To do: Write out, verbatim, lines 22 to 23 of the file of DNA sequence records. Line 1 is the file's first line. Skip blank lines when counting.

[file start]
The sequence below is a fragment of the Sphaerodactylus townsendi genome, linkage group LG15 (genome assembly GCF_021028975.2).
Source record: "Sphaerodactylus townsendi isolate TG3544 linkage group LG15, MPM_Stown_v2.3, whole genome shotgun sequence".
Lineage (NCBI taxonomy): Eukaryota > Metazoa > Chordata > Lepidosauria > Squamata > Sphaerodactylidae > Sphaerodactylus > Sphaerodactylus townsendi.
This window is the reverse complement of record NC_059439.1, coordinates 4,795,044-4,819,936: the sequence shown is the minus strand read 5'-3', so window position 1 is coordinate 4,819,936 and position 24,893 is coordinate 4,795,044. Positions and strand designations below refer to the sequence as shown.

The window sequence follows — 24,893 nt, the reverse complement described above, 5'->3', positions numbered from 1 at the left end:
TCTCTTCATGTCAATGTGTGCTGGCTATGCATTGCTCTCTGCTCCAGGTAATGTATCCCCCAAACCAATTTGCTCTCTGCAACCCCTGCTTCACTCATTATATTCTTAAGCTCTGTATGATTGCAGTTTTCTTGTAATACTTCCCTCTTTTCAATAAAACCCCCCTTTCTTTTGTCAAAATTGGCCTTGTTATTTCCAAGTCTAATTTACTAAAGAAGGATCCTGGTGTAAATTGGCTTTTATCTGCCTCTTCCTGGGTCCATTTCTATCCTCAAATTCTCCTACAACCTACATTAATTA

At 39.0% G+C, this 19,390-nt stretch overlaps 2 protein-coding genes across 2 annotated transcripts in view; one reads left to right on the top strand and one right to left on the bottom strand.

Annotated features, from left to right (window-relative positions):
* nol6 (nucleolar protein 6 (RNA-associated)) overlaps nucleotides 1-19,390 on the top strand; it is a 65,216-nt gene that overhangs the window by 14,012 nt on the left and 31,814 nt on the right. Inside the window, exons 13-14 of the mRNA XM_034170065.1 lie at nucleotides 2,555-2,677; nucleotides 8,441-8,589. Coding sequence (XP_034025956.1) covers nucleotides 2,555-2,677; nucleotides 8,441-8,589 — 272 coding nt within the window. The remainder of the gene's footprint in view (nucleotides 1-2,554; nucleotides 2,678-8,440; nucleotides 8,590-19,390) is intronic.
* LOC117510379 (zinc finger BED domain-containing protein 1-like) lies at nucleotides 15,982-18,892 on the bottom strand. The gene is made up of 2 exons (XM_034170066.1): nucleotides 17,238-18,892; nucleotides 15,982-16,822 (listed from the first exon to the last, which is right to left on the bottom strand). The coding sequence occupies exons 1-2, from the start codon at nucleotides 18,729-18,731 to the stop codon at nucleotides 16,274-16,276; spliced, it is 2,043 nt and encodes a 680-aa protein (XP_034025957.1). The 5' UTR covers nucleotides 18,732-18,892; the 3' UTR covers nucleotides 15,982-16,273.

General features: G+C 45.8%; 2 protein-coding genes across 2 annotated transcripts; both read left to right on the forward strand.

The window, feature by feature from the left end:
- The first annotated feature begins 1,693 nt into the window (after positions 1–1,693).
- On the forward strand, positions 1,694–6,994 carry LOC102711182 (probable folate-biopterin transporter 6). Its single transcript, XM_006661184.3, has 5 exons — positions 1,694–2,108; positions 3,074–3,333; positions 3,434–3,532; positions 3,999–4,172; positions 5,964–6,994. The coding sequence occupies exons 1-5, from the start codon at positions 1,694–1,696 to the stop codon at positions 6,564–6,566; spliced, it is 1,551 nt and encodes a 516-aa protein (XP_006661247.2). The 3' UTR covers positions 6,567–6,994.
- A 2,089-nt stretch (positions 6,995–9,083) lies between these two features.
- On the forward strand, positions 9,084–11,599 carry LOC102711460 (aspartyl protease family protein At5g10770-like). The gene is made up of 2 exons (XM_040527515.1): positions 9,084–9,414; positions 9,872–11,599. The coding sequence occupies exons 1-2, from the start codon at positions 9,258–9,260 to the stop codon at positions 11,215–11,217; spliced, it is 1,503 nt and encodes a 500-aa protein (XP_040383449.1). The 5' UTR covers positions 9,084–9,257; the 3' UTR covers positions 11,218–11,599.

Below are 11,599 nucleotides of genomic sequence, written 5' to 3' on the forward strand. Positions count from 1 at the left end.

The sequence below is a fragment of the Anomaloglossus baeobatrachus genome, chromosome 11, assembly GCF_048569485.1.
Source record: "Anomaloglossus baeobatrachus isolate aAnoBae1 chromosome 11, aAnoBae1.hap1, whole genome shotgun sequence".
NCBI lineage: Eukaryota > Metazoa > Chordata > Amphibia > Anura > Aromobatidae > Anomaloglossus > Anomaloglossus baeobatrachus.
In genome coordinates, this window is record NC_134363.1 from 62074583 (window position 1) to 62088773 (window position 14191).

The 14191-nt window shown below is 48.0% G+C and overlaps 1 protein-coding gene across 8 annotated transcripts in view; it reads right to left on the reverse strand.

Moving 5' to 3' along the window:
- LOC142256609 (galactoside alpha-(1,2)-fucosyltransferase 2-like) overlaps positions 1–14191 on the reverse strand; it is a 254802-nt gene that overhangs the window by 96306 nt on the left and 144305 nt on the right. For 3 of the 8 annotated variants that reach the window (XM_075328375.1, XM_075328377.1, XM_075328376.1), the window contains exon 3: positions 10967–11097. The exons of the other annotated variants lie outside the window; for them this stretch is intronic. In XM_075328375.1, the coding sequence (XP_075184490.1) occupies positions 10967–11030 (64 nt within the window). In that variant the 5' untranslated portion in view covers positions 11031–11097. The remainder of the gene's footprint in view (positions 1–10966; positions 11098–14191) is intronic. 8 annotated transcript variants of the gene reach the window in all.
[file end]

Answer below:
The 14191-nt window shown below is 48.0% G+C and overlaps 1 protein-coding gene across 8 annotated transcripts in view; it reads right to left on the reverse strand.

Moving 5' to 3' along the window: